| 2 March 2021 – The Keynote Speakers

Peter Rich, Peter Rich Architects, SA-Johannesburg

“Architecture Enabling Change”

An African Architecture serving as a catalyst for bringing about and embracing change. Buildings that empower communities adapting to changing circumstances, be they social, physical or environmental.

Peter Rich Architects is an architectural practice with international recognition based in Johannesburg, South Africa. In the mid 60’s Peter Rich entered architectural school at the height of the apartheid oppression of the masses. Questions about inequality in the society let him focus throughout his career for a humane architecture that address social issues and empowers people. As a young architect he took a lot of inspiration by the work of Pancho Guedes, an architect from Mozambique, who´s origin of architecture was intensively connected to local arts and culture. His respect for African worldview and culture was born out of seminal spatial studies he undertook from the 1960s to the 1990s among the indigenous people of Southern Africa. The learning, the field work and social research fundamentally changed the course and direction Peter Rich took as an architect working and living in the ever-changing African context. Appreciating the diversity and richness of other traditions Peter Rich is trying to fuse the lessons he had learnt about African space with a more contemporary language. The great value of his work is deeply connected to the philosophy of designing with Africa instead of designing for Africa. The “with” demands a commitment process and quality time spent engaged with those for whom you are designing. Among a wide range of projects, Peter Rich Architects was responsible for several museums, cultural and community buildings, sports- and leisurecenter’s, housing projects as well as the development of sustainable neighborhoods. He has been honored for his contribution to contemporary African architecture and championing of the less privileged in the world.

Peter Rich has been awarded the Gold Medal by the South African Institute of Architects, and is a recipient of the South African Professional Service Awards Lifetime Achievement Award. He was named an International Fellow of the Royal Institute of British Architects and an Honorary Fellow of the American Institute of Architects. He was named an International Fellow of the Royal Institute of British Architects and an Honorary Fellow of the American Institute of Architects. Rich has adjudicated both national awards and international competitions as the “World Building of the Year 2009” and excellence in architecture and has taught and directed master classes across the globe. He was a curator’s choice to exhibit his drawings of his organic architecture at the 2018 Venice Architectural Biennale.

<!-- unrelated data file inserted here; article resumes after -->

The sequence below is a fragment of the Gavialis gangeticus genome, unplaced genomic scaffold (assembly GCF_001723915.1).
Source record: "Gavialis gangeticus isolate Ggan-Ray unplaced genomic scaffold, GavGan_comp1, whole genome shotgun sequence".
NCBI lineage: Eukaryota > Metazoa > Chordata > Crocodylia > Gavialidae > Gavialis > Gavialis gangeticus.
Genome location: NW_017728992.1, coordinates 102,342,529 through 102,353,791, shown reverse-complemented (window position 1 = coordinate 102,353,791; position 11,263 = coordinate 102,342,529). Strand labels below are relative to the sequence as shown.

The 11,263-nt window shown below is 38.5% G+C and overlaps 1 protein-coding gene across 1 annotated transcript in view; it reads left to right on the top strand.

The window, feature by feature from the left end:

In his lecture, titled “Architecture Enabling Change”, he will discuss current work engaging the physical and cultural context.

Kunlé Adeyemi, NLÉ, NGA-Lagos / NL-Amsterdam

Kunlé Adeyemi is an architect, designer and development researcher whose works are internationally recognized for originality and innovation. He is the founder and principal of NLÉ – an architecture, design and urbanism practice founded in 2010, for innovating cities and communities. Adeyemi’s notable works include ‘Makoko Floating School’, a groundbreaking, prototype floating structure once located in the lagoon heart of Lagos, Nigeria. This acclaimed project is part of NLÉ’s extensive body of work – the ‘African Water Cities’ – which explores the intersections of rapid urbanization and climate change.

Alongside his professional practice with multiple prestigious awards, Adeyemi is an international speaker and thought leader. He is an Adjunct Visiting Professor at the University of Lagos, Nigeria and has held several academic positions including the 2017 Aga Khan Design Critic in Architecture at Harvard University Graduate School of Design and at Princeton University School of Architecture in 2019. His main area of academic interest is in developing cities of the global south. He has pursued and developed this issue via a number of research papers and study opportunities. His hypothesis ‘Urban Crawl’ (e.g.) is a critical exposé on architecture and urbanism in emerging megacities of the global south, which also unravels the complex urban conditions and operative mechanisms of such cities.

All of Kunlé Adeyemi’s experience, knowledge and background underpin his new architectural, creative design, and urbanism practice for Africa, developing regions and complex urban/rural environments globally. The overarching aim of the practice is to bridge critical gaps in infrastructure and urban development by creating coherent networks and global exchanges that work for people.